Heroes: the Army
"...I was paddling behind an engineer, number 2 on the starboard side. There were overhead flares and criss-crossed machine-gun bullets coming at us. By the time we'd paddled to mid-stream, I'd already heard/seen a couple of guys in the middle and left side of the boat take bullet hits and slump down..."
Arthur J. Crawford III
- Branch of Service: Army
- Unit: Co. G., 407th Regiment,
102nd Infantry Division
- Dates: 1942 - 1945
- Location: European Theater
- Rank: PFC, Bronze Star Medal, Purple Heart
- Birth Year: 1925
- Entered Service: Bridgeport, CT
I Remember When
By Jim Crawford, 407 G
The following is a reprint of letters Jim sent home to his wife, Jean, in 1978 when he was revisiting his war-time areas.
Well, I can quit my job and come home now because I've accomplished what I came over here for: revisiting the old camping and stamping grounds. I had a very successful day yesterday, leaving Dusseldorf at 9:15 and heading west.
FIRST STOP was Uerdingen on the west bank of the Rhine just north of Krefeld: actually a cluster of stucco homes in a "development" just north of Uerdingen. (Uerdingen is where the ~ platoon occupied a two-family house for awhile. Every night 'Bed-check Charlie' would fly overhead and we would grudgingly trudge downstairs to the cellar. One night, with the whole platoon on the staircase, Charlie actually dropped a bomb that landed spang in the backyard behind us. When we'd untangled the fallen bodies from the cellar floor, Don Francis - who ~ had been leading &emdash; asked "How many fellas did I carry downstairs on my back."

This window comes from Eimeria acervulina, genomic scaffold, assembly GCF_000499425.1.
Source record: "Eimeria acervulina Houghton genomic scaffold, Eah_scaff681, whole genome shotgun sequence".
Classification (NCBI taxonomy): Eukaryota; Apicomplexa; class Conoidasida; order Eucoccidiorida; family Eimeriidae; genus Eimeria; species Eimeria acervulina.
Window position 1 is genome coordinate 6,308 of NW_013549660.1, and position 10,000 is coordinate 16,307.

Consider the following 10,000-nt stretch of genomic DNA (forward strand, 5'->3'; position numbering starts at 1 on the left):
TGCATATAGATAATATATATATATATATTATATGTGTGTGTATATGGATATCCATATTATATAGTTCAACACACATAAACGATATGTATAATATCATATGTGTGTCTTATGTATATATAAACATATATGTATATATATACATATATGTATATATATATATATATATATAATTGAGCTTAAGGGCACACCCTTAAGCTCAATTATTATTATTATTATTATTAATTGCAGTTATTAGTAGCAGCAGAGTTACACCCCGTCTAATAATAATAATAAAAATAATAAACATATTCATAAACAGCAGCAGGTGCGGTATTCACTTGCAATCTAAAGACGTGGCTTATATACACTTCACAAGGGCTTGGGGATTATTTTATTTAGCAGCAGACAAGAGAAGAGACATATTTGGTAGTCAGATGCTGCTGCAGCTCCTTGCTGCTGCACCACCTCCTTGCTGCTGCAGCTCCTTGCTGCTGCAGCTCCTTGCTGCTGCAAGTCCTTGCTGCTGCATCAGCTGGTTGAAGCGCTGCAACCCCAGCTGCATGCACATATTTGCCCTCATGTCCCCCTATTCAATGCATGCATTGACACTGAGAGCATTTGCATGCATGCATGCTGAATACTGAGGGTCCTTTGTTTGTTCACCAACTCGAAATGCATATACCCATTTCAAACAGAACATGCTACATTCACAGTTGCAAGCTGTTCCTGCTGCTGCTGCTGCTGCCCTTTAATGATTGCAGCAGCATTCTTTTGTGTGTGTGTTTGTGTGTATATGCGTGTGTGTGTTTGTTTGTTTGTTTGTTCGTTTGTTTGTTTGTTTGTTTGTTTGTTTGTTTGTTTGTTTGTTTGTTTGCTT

The other river bank looked just like it did when the Jerries still occupied it, also. For a week, two other guys and I had to occupy a dugout on our bank from just after dark 'til just before dawn. Nothing...special happened except for being shelled occasionally. Still with just a barn door and couple of feet of dirt over you, the close ones made you nervous (no attempt at camouflage, I'm afraid). I recall that it was infuriating to be under a barrage and be able to overhear on the sound-power phone lines the jerks at the Company OP goofing off, instead of attending to the line.
THEN, driving from Krefeld to Muchen-Gladbach I kept getting lost. Road signs would say Munchen-Gladbach straight ahead. Great! Then the road would "T" with no signs at all. Besides, all the cities have grown so, and back then we had just hiked around them (no street fighting, a sniper once) or straight through them to catch up, so I wasn't going to recognize anything anyway. I had been curious how far we hiked (me wearing shoe-paks) one night from Rheydt to Viersen starting at2:00 am. This was after I had passed out the only time in my life at 7:00 pm from a bottle of schnapps.